Things You Don’t Know About Your Aging Feet – Women Fitness Magazine

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Things You Don't Know About Your Aging Feet
Things You Don’t Know About Your Aging Feet

Things You Don’t Know About Your Aging Feet : Aging takes a toll on different parts of the body including the feet. Considering that our feet are subjected to stress every day, it’s clear why issues can occur during our golden years.

Yet, most of us don’t pay much attention to our feet except during sandal season. From pounding on the pavement, jogging, and wearing ill-fitting shoes, your feet are bound to give in at some point.

Besides the general wear and tear, other physiological changes are likely to affect the bones, tendons, and joints of the feet over age 40.

Your feet lose fat

Everyone is born with some form of fat cushioning under the balls of the feet and heels that act as a shock absorber. Over time, the adipose fat tissue thins out.

Because of the loss of this fat, your feet will usually feel okay in the morning but then you start experiencing a lot of pain towards the end of the day. This pain is a result of walking on bones all day long.

Foot ailments become common

As you age another thing that you may notice is that your feet become susceptible to all manner of ailments. Fungal infections, corns, hammertoes, and bunions can occur regardless of age.

However, feet ailments like plantar fasciitis, posterior tibial tendonitis, big toe arthritis, and Achilles tendinitis are likely to occur more as you get older.

Your toes might curl up

After years of stuffing your toes into high heels and all kinds of ill-fitting shoes, permanent bends might occur in them.

Referred to as hammertoes, the condition usually starts with mild discomforts which in time turn painful.

Since you are wearing shoes daily, the curled toes rub against the shoes which increases the risk of developing calluses and corns.

Blood circulation slows down

With age comes health conditions like vein disease and diabetes. These ailments are the ones that cause blood flow to the feet to decrease.

What this means is that a cut or a blister will take longer to heal due to poor blood circulation in the feet.

If you have these conditions, you need to ensure that you always inspect your feet for bruises because it’s hard to notice an infection worsening to a foot ulcer that won’t heal.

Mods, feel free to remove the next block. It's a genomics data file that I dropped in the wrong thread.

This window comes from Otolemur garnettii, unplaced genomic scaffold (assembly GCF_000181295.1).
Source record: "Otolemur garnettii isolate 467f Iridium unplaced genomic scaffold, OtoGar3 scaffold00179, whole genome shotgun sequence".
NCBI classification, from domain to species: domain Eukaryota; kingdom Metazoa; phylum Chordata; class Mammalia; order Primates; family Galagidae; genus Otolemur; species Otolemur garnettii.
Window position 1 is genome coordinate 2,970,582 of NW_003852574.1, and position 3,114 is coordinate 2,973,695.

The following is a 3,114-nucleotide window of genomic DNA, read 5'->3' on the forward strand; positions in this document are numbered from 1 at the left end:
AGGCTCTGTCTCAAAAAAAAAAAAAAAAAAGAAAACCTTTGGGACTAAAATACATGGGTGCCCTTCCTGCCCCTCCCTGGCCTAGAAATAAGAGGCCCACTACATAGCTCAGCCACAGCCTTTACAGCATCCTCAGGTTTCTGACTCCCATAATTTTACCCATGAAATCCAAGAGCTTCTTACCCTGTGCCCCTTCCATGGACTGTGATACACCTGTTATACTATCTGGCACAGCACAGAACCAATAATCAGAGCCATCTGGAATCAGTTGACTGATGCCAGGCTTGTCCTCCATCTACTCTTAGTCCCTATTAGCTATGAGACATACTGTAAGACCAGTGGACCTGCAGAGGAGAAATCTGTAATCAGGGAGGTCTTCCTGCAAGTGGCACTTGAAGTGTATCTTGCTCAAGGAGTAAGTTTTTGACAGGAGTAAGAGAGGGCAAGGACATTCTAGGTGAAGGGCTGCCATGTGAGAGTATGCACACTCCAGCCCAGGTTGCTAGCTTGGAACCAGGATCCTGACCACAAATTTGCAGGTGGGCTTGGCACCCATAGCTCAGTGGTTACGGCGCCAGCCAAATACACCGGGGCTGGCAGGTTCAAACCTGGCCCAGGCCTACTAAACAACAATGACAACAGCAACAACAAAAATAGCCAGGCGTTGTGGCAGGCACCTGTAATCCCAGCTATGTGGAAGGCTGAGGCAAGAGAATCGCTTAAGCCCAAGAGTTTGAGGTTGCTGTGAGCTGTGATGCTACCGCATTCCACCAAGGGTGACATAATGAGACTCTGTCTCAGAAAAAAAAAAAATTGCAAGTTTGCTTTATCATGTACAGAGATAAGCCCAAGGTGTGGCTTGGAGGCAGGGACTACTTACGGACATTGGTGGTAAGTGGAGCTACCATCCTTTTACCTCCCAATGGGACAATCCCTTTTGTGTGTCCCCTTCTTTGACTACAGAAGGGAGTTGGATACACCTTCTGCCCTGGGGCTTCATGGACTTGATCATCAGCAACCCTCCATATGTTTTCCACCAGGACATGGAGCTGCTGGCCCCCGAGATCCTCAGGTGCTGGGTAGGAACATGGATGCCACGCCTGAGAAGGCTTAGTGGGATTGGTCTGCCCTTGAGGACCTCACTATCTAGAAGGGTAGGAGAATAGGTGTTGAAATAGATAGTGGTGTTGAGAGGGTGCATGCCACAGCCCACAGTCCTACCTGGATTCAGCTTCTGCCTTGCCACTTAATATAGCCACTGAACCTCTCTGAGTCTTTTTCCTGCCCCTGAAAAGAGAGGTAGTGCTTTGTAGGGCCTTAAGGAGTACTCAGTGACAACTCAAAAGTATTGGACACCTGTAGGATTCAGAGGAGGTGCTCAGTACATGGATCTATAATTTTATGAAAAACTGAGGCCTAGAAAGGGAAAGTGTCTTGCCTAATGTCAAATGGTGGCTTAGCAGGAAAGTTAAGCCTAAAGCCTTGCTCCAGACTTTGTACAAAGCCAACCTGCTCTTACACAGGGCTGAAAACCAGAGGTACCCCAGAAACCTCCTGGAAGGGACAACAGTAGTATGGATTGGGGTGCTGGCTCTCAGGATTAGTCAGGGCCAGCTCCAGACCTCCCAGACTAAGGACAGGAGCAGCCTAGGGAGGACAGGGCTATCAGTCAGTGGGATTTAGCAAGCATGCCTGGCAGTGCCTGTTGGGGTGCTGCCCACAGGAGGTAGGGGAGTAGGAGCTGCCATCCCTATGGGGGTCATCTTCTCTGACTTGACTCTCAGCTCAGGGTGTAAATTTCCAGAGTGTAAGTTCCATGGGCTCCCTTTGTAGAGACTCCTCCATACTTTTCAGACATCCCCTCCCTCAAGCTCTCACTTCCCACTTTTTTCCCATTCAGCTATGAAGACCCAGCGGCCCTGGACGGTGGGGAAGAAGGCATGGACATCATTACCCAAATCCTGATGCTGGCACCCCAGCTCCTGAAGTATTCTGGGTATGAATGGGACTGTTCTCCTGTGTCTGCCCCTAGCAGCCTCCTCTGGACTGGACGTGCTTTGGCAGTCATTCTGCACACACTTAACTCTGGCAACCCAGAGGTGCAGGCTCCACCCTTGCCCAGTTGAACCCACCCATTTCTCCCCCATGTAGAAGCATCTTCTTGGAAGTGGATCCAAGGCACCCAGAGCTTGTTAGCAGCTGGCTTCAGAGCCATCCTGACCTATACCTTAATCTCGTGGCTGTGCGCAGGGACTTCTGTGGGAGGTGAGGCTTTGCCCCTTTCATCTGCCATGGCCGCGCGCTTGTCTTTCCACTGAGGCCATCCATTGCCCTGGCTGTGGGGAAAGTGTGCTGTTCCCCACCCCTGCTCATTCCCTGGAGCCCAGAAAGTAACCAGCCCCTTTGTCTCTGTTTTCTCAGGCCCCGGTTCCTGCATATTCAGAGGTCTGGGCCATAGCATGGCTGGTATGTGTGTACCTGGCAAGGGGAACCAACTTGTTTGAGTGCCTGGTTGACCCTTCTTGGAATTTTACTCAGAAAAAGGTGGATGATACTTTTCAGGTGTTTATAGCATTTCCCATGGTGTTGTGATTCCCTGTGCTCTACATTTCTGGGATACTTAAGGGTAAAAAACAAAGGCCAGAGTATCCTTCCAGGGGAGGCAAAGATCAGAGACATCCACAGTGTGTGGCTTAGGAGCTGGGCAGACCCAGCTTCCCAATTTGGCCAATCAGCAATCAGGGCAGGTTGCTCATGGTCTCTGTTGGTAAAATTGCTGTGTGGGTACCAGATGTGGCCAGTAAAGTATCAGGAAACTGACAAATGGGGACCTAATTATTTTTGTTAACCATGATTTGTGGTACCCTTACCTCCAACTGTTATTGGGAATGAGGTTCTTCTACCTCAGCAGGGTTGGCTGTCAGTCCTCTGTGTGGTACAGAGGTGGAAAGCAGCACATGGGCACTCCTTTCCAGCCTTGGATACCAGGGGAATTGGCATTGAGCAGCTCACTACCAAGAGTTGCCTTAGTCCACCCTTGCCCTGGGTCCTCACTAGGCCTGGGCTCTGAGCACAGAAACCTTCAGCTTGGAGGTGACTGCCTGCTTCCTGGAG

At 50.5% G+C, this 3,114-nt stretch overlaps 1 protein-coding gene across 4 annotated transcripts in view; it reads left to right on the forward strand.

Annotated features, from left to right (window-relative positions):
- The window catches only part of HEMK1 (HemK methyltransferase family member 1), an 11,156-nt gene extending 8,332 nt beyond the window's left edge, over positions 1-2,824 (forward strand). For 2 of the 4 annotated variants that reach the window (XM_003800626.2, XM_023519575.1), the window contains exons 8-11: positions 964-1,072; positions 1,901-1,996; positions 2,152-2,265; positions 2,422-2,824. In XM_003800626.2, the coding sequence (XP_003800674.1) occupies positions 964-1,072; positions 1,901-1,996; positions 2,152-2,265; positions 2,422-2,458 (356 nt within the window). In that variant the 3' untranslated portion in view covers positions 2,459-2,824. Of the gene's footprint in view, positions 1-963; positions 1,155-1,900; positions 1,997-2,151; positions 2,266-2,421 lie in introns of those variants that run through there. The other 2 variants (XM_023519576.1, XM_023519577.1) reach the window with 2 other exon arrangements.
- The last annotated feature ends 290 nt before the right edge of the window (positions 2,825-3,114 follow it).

Your tendons tighten

You may notice that you’re no longer as flexible as you used to be and there is a reason for that.

The tendons contain a certain percentage of water content, which over the years continues to decline.

When that happens the cords in the ankles and other areas of the feet stiffen which affects flexibility.

The only way to counteract the effects is to ensure that you remain active.

The ligaments overstretch

Besides tight tendons, you also have to deal with lengthening ligaments. The ligaments in the feet lengthen which often results in lower arches and flatter feet.

This can leave you prone to ankle sprains, as the brain registers that the tendons are overstretching and attempts to correct the problem.

If you’ve had an ankle sprain more than once, you need to consult with your doctor so that they can rule out overstretched ligaments as the cause.

The skin on the feet dries out

Besides losing the fat cushioning, your skin is also likely to get drier with time. This is because the collagen at the bottom of the feet is responsible for keeping your skin hydrated.

The shrinking supply as you get older leaves your skin prone to not only dryness but cracking. To prevent this, ensure that you are having enough fluids to keep you hydrated.

Toenail problems occur

As you advance in age, your toenails will undergo certain changes. One such change that you may notice is your toenails becoming discolored.

They will either turn yellow or gray and may become so thick that they’re difficult to trim.

The reason why the discoloration occurs is due to the decline in the production of testosterone and estrogen hormones responsible for keratin production that contributes to smooth toenails.

You may also have an ingrown toenail where the toenail of the big toe curves over time and grows into the skin, something that can cause swelling, redness, and even pain.

Conclusion

Your body will go through all manner of changes as you age. The changes on your feet are likely to go unnoticed until they turn to chronic pain. Always ensure that you inspect your feet for any changes especially if you suffer from conditions like diabetes or vein disease.

 

 

 

 

 

 

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Things You Don’t Know About Your Aging Feet

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